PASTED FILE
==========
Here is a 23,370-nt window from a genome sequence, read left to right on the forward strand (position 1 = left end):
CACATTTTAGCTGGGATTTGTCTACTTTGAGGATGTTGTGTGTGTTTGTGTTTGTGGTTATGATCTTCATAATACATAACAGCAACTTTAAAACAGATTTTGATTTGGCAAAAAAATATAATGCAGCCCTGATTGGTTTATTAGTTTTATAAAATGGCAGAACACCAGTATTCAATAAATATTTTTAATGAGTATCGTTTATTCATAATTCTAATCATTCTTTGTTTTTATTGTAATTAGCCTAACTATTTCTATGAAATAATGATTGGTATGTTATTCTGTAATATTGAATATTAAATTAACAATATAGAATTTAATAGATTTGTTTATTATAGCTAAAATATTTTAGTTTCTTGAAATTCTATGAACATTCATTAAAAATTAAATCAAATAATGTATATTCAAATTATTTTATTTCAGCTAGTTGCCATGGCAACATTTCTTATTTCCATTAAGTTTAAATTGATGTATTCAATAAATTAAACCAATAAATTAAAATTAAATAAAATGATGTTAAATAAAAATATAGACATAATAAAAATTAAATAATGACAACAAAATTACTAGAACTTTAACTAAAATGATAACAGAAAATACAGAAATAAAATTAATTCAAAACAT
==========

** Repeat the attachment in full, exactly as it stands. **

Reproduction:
Here is a 23,370-nt window from a genome sequence, read left to right on the forward strand (position 1 = left end):
CACATTTTAGCTGGGATTTGTCTACTTTGAGGATGTTGTGTGTGTTTGTGTTTGTGGTTATGATCTTCATAATACATAACAGCAACTTTAAAACAGATTTTGATTTGGCAAAAAAATATAATGCAGCCCTGATTGGTTTATTAGTTTTATAAAATGGCAGAACACCAGTATTCAATAAATATTTTTAATGAGTATCGTTTATTCATAATTCTAATCATTCTTTGTTTTTATTGTAATTAGCCTAACTATTTCTATGAAATAATGATTGGTATGTTATTCTGTAATATTGAATATTAAATTAACAATATAGAATTTAATAGATTTGTTTATTATAGCTAAAATATTTTAGTTTCTTGAAATTCTATGAACATTCATTAAAAATTAAATCAAATAATGTATATTCAAATTATTTTATTTCAGCTAGTTGCCATGGCAACATTTCTTATTTCCATTAAGTTTAAATTGATGTATTCAATAAATTAAACCAATAAATTAAAATTAAATAAAATGATGTTAAATAAAAATATAGACATAATAAAAATTAAATAATGACAACAAAATTACTAGAACTTTAACTAAAATGATAACAGAAAATACAGAAATAAAATTAATTCAAAACAT